Upgrade price from Band in a Box 2009 is $159. First time purchasers $399. You get something like nearly 70 gigs of stuff. Amazing sounds. Totally worth it. 10/10 (and I can’t remember the last time I gave something a 10 out of 10)

Jazz Phrasing For Beginners by Greg Fishman

jpfbGreg Fishman has a number of excellent books out. I’ve reviewed and highly recommend his Jazz Etudes Book Vol. 1 and Vol. 2 and his Saxophone Duets book. His latest book is Jazz Phrasing For Beginners, which is aimed at the beginning student. It contains 10 melodic tunes that great examples of idiomatic “classic” jazz tunes such as “C Jam Blues” and the like. The tunes are great studies in good voice leading and use of jazz rhythms. Also great motivic (or sequential) development. You get 2 CDs with the book. One CD that has Alto Sax demos and backgrounds, and one that has Tenor Sax demos and backgrounds.

As a book for someone who is just starting to play, this would be a good first book before diving into something like Jim Snidero’s Jazz Conception Easy. The etudes are short, and emphasize excellent idea development. However……
Continue reading Jazz Phrasing For Beginners by Greg Fishman

Can Jazz Be Saved?

The WSJ has an article up called “Can Jazz Be Saved?“. Basically, the article says that in 2002 10.8% of adults went to listen to jazz, and in 2008 that number fell to 7.8%. In the college market it fell from 19.4% in 1982 to 14.9% in 2008.

I somehow think that there are more factors than the author suggests. I think there is a big fissure between people who want “traditional jazz” and those who don’t really care what type of jazz it is. I know I have encountered the former attitude in several bands I play in, where arrangements by Gordon Goodwin are sort of mocked and some crappy B-side arrangement of some song no one knows (and after we play it we know why) is favored more.

I know my own listening habits have been to go back to the great music of the 70s and early 80s. LPs I’ve been getting in Berkeley that. The new last “album” I bought was Gordon Goodwin’s latest. Not like the Vandermark 5, or yet another reissue and remaster of Coltrane or Miles Davis.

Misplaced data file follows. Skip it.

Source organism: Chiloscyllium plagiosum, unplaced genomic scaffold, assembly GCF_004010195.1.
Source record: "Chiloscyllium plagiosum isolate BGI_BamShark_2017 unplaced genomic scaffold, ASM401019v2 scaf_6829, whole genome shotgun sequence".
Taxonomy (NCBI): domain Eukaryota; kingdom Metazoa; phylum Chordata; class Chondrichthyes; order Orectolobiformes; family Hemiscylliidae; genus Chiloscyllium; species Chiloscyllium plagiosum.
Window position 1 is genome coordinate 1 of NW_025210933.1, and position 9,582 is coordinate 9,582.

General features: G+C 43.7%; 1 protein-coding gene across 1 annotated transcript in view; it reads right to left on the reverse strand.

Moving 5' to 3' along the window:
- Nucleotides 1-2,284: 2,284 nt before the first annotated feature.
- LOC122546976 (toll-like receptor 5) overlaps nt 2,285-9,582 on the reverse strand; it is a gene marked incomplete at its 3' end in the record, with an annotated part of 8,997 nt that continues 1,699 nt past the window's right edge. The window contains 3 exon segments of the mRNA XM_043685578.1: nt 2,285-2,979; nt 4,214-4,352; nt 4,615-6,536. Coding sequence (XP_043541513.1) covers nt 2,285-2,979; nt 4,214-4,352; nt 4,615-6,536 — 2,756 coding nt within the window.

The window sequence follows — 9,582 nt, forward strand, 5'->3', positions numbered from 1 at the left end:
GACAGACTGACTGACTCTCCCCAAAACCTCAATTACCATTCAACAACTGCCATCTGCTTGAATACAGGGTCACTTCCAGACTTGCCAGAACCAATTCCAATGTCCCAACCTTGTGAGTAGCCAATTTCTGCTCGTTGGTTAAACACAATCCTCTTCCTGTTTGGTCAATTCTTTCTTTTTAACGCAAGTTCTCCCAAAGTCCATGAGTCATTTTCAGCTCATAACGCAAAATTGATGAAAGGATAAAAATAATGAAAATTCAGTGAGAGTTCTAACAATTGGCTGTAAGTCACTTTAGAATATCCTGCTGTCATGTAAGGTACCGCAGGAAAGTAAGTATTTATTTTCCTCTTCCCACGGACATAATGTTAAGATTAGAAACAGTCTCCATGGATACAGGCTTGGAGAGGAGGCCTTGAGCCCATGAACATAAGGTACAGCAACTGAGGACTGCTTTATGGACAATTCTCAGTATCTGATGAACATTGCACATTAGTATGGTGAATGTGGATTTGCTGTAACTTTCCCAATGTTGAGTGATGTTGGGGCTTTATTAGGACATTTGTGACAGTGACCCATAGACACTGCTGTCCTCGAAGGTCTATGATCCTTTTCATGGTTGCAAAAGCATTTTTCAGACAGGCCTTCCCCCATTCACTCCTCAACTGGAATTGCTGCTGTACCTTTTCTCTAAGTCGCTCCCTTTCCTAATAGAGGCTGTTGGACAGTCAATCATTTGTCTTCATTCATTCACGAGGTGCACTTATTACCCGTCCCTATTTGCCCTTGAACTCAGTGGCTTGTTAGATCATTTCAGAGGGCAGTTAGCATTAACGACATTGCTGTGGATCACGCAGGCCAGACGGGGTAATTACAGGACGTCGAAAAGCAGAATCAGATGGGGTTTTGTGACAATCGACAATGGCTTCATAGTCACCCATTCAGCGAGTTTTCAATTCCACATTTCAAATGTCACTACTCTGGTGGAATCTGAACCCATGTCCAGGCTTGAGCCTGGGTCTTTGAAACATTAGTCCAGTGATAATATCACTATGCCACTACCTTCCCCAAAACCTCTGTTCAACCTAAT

Bolling Suite For……Soprano Sax

I recently transposed and modified 2 movements of the Bolling Suite for Flute and Trio for Oboe. It was a simple click of a button to make a version for Soprano Sax. Enjoy.

  Baroque And Blue (127.4 KiB, 155 hits)
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  Sentimentale (106.6 KiB, 149 hits)
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The Music of George Garzone & The Triadic Chromatic Approach DVD

George Garzone has a 2 DVD instructional set coming out next month. $89.95. Sounds interesting.

“The Music of George Garzone & The Triadic Chromatic Approach”, is a Jazz Improvisation Instructional DVD and much, much more.
MADE FOR ALL INSTRUMENTS

  • Performances: Solo, Duos, Trios, an Sextet performances
  • The Triadic Chromatic Approach: 23 Chapters & 30 Examples of In-Depth Lessons
  • Trading Play Alongs: George Plays / You Play w/ Rhythm Section
  • Pure Play Along: You Play w/ Rhythm Section
  • Garzone On Sound: In-depth Lesson of Saxophone Sound Production
  • PDF Supplements: Transposed for all instruments, examples, exercises and lead sheets
  • Bonus Features: Interviews, Alternate Takes, Extra